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Journal of Health and Social Behavior

Выпуск N4 за 1982 год

Опубликовано на портале: 23-03-2007
Catherine Ross, John Mirowsky, Raymond S. Duff Journal of Health and Social Behavior. 1982.  Vol. 23. No. 4. P. 317-329.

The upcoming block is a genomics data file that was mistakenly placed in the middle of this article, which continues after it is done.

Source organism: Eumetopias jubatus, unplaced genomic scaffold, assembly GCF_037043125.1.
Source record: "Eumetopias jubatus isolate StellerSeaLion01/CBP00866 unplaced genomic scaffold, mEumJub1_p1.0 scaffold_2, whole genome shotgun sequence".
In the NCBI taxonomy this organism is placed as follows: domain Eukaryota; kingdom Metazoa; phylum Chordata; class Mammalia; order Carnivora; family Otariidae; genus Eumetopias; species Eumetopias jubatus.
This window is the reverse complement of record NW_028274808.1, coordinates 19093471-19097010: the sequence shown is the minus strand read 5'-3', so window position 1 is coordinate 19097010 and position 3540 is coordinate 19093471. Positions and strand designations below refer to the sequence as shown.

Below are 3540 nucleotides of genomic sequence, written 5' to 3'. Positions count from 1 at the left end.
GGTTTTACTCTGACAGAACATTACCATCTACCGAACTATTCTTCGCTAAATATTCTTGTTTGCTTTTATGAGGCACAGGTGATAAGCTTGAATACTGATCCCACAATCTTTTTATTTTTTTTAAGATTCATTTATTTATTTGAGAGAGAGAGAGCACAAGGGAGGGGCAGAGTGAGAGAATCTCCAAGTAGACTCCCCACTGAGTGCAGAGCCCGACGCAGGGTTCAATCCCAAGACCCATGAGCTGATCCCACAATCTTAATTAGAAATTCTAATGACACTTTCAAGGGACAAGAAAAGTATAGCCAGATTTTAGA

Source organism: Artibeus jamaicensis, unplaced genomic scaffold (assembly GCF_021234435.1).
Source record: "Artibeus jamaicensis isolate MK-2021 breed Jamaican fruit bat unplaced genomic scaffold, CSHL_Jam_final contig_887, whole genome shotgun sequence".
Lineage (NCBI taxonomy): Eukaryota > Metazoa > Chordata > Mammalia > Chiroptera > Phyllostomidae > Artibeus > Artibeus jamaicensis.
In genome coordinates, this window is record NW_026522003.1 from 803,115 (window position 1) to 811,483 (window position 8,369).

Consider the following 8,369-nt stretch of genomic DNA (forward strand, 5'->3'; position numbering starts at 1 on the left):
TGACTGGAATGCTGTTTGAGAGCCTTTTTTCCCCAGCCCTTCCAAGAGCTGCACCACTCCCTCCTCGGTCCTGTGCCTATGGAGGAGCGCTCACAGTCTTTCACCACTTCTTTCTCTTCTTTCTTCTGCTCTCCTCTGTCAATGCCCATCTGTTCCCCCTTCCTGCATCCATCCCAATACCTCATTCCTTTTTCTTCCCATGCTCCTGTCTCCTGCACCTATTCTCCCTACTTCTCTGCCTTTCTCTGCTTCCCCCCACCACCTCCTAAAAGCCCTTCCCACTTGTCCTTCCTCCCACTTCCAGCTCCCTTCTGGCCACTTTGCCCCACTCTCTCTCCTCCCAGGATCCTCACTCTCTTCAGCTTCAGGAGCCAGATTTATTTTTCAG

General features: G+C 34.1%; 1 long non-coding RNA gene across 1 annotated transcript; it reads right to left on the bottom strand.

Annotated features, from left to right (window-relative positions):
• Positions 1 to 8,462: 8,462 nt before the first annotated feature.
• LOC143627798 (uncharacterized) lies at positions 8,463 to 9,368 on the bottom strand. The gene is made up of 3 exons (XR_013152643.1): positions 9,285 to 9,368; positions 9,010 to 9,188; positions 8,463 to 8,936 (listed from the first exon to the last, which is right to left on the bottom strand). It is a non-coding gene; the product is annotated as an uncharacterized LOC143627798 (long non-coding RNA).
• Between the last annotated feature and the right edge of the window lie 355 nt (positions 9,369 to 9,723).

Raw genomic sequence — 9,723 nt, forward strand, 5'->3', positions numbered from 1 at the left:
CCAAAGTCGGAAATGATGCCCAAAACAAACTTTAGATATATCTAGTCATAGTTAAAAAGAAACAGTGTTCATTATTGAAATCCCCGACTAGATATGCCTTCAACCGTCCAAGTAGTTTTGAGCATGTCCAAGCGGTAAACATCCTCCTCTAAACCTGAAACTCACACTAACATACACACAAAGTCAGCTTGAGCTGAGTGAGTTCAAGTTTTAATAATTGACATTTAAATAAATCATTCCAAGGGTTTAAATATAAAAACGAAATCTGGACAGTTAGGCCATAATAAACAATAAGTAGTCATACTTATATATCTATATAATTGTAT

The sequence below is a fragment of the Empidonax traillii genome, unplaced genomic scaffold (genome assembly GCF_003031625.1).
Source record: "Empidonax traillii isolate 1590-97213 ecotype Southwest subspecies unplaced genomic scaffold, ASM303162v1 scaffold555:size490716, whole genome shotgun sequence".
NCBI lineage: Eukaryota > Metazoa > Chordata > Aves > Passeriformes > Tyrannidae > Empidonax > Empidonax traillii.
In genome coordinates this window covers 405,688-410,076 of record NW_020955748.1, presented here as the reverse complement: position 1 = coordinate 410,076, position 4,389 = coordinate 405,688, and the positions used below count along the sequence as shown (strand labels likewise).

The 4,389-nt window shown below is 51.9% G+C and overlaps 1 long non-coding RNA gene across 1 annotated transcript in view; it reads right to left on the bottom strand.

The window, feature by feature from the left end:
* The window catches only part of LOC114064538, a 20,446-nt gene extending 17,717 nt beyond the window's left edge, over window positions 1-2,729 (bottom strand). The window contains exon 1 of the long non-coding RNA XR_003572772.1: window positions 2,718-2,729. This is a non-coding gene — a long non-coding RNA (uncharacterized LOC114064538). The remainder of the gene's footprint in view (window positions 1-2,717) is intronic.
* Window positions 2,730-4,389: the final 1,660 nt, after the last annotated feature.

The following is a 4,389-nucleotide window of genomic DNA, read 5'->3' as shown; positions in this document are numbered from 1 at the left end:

Authors developed and tested a model of client satisfaction with medical care in which sociodemographic characteristics of the physician affect client satisfaction under conditions of unmet expectations and a lack of choice. They hypothesized that in small fee-for-service practices such as solo practice, where the client chooses his or her physician, status characteristics of the doctor would be unrelated to client satisfaction. Conversely, in large prepaid group practices where the client is assigned a physician, nonnormative physician status characteristics would create lower client satisfaction. Because expectations are based on statistical norms, it was hypothesized that clients in large prepaid multispecialty groups would be most satisfied with physicians who fit the norm-middle-aged white males from higher status Protestant or Jewish backgrounds. In a sample of pediatricians and their clients, authors found their hypotheses to be strongly supported, with one modification-the relationship between client satisfaction and the physician's socioeconomic background is parabolic. Furthermore, the negative effect of nonnormative physician religious status on client satisfaction in large prepaid groups is offset by the client-physician match and by experience with the physician.
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